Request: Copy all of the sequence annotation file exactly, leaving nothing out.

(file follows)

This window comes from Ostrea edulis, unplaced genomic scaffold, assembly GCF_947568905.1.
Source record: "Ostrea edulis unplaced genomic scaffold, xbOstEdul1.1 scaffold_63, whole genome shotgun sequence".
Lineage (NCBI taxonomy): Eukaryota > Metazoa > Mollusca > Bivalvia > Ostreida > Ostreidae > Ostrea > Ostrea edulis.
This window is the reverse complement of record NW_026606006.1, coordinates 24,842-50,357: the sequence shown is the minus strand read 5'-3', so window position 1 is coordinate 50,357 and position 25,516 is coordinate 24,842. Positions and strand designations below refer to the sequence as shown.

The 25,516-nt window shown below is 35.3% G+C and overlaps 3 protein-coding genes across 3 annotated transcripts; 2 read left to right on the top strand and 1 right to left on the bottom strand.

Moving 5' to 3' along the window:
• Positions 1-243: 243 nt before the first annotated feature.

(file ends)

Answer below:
This window comes from Ostrea edulis, unplaced genomic scaffold, assembly GCF_947568905.1.
Source record: "Ostrea edulis unplaced genomic scaffold, xbOstEdul1.1 scaffold_63, whole genome shotgun sequence".
Lineage (NCBI taxonomy): Eukaryota > Metazoa > Mollusca > Bivalvia > Ostreida > Ostreidae > Ostrea > Ostrea edulis.
This window is the reverse complement of record NW_026606006.1, coordinates 24,842-50,357: the sequence shown is the minus strand read 5'-3', so window position 1 is coordinate 50,357 and position 25,516 is coordinate 24,842. Positions and strand designations below refer to the sequence as shown.

The 25,516-nt window shown below is 35.3% G+C and overlaps 3 protein-coding genes across 3 annotated transcripts; 2 read left to right on the top strand and 1 right to left on the bottom strand.

Moving 5' to 3' along the window:
• Positions 1-243: 243 nt before the first annotated feature.